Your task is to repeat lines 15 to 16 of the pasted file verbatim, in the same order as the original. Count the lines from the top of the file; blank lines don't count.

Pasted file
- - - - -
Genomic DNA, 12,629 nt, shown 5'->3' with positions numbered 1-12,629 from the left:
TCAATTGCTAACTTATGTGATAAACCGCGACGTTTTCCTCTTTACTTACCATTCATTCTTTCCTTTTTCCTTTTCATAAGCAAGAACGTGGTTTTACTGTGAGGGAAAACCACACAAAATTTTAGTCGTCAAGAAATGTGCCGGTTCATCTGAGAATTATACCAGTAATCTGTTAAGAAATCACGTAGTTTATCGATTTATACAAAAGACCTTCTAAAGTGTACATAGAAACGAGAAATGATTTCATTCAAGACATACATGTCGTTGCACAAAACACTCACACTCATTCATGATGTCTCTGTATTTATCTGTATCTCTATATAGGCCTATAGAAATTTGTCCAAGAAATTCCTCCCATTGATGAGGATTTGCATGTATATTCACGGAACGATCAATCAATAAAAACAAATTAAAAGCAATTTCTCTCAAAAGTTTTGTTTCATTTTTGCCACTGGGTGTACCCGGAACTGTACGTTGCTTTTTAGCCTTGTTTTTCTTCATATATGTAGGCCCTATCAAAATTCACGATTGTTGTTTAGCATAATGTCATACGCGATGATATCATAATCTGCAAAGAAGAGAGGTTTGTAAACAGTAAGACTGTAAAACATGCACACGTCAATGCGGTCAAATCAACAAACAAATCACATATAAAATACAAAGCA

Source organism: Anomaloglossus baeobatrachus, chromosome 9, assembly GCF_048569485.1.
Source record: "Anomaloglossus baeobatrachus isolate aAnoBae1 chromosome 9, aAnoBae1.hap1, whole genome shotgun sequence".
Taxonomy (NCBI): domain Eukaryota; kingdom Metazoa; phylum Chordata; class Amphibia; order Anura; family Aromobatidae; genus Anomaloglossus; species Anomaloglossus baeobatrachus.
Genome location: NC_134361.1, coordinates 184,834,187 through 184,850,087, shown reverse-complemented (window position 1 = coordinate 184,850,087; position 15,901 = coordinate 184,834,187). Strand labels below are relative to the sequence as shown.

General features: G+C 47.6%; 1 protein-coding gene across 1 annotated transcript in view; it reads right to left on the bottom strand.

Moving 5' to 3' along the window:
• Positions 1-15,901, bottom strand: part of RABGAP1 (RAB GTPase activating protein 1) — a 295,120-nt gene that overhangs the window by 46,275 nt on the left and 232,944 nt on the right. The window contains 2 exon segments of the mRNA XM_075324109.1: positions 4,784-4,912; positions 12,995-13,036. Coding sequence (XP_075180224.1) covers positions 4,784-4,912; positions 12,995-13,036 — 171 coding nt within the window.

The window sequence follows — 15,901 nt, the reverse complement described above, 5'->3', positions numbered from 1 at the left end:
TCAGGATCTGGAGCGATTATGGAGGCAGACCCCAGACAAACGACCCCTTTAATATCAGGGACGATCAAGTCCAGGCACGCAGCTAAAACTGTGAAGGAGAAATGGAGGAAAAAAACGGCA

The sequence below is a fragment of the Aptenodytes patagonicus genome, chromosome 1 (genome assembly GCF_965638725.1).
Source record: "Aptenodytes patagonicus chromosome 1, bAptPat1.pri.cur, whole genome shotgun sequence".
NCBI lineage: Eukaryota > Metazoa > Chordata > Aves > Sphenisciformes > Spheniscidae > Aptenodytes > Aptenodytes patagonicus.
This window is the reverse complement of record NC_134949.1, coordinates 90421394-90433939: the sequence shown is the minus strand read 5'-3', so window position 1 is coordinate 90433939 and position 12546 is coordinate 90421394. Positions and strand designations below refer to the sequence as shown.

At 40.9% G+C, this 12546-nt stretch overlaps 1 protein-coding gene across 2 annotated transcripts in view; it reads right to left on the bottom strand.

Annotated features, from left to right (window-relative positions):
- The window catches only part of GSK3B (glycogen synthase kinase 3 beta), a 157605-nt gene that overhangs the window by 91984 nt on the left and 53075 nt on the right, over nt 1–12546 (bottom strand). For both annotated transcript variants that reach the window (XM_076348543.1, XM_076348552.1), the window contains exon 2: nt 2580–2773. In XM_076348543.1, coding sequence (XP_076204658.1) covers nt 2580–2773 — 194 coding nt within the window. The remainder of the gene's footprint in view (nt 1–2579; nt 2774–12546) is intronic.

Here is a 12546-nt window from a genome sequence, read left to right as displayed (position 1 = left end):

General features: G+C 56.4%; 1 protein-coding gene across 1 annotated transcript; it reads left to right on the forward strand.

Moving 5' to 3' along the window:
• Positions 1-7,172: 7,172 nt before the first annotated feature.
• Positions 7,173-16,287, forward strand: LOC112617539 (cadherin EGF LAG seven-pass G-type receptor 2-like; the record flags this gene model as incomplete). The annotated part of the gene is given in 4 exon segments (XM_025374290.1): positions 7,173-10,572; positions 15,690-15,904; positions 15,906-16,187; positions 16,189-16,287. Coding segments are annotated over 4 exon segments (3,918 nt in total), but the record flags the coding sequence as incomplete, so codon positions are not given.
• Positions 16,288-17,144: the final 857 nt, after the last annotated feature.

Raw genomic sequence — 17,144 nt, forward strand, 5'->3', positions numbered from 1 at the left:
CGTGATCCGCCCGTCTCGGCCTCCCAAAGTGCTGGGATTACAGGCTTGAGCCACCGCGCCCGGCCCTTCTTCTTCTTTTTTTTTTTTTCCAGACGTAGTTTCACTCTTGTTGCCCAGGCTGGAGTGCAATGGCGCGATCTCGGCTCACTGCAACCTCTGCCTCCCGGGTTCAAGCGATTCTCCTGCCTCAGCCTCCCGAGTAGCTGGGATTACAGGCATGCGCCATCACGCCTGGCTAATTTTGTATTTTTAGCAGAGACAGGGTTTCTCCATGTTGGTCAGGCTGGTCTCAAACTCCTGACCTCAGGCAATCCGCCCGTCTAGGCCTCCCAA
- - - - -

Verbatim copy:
This window is the reverse complement of record NC_134949.1, coordinates 90421394-90433939: the sequence shown is the minus strand read 5'-3', so window position 1 is coordinate 90433939 and position 12546 is coordinate 90421394. Positions and strand designations below refer to the sequence as shown.

At 40.9% G+C, this 12546-nt stretch overlaps 1 protein-coding gene across 2 annotated transcripts in view; it reads right to left on the bottom strand.